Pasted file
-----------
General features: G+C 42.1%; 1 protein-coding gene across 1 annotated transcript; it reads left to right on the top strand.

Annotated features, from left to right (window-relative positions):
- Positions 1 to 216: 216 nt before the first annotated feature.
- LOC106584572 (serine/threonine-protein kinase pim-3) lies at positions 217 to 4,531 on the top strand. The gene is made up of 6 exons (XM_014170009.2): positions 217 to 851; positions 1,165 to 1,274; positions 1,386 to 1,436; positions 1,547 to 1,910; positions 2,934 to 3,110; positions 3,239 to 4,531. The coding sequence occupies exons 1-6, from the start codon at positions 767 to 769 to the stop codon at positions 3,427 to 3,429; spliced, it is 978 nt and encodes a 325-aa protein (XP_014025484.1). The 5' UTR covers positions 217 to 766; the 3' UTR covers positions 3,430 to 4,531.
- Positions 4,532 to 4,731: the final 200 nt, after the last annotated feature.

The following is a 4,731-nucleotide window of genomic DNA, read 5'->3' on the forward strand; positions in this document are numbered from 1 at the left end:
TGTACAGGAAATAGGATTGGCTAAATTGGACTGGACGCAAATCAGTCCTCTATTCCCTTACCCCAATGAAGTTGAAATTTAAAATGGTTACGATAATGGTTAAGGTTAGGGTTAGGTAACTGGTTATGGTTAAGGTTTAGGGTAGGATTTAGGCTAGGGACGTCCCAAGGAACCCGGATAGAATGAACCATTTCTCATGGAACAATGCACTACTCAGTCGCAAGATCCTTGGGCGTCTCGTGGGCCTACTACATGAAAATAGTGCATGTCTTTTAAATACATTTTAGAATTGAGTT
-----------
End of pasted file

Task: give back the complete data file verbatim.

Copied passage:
General features: G+C 42.1%; 1 protein-coding gene across 1 annotated transcript; it reads left to right on the top strand.

Annotated features, from left to right (window-relative positions):
- Positions 1 to 216: 216 nt before the first annotated feature.
- LOC106584572 (serine/threonine-protein kinase pim-3) lies at positions 217 to 4,531 on the top strand. The gene is made up of 6 exons (XM_014170009.2): positions 217 to 851; positions 1,165 to 1,274; positions 1,386 to 1,436; positions 1,547 to 1,910; positions 2,934 to 3,110; positions 3,239 to 4,531. The coding sequence occupies exons 1-6, from the start codon at positions 767 to 769 to the stop codon at positions 3,427 to 3,429; spliced, it is 978 nt and encodes a 325-aa protein (XP_014025484.1). The 5' UTR covers positions 217 to 766; the 3' UTR covers positions 3,430 to 4,531.
- Positions 4,532 to 4,731: the final 200 nt, after the last annotated feature.

The following is a 4,731-nucleotide window of genomic DNA, read 5'->3' on the forward strand; positions in this document are numbered from 1 at the left end:
TGTACAGGAAATAGGATTGGCTAAATTGGACTGGACGCAAATCAGTCCTCTATTCCCTTACCCCAATGAAGTTGAAATTTAAAATGGTTACGATAATGGTTAAGGTTAGGGTTAGGTAACTGGTTATGGTTAAGGTTTAGGGTAGGATTTAGGCTAGGGACGTCCCAAGGAACCCGGATAGAATGAACCATTTCTCATGGAACAATGCACTACTCAGTCGCAAGATCCTTGGGCGTCTCGTGGGCCTACTACATGAAAATAGTGCATGTCTTTTAAATACATTTTAGAATTGAGTT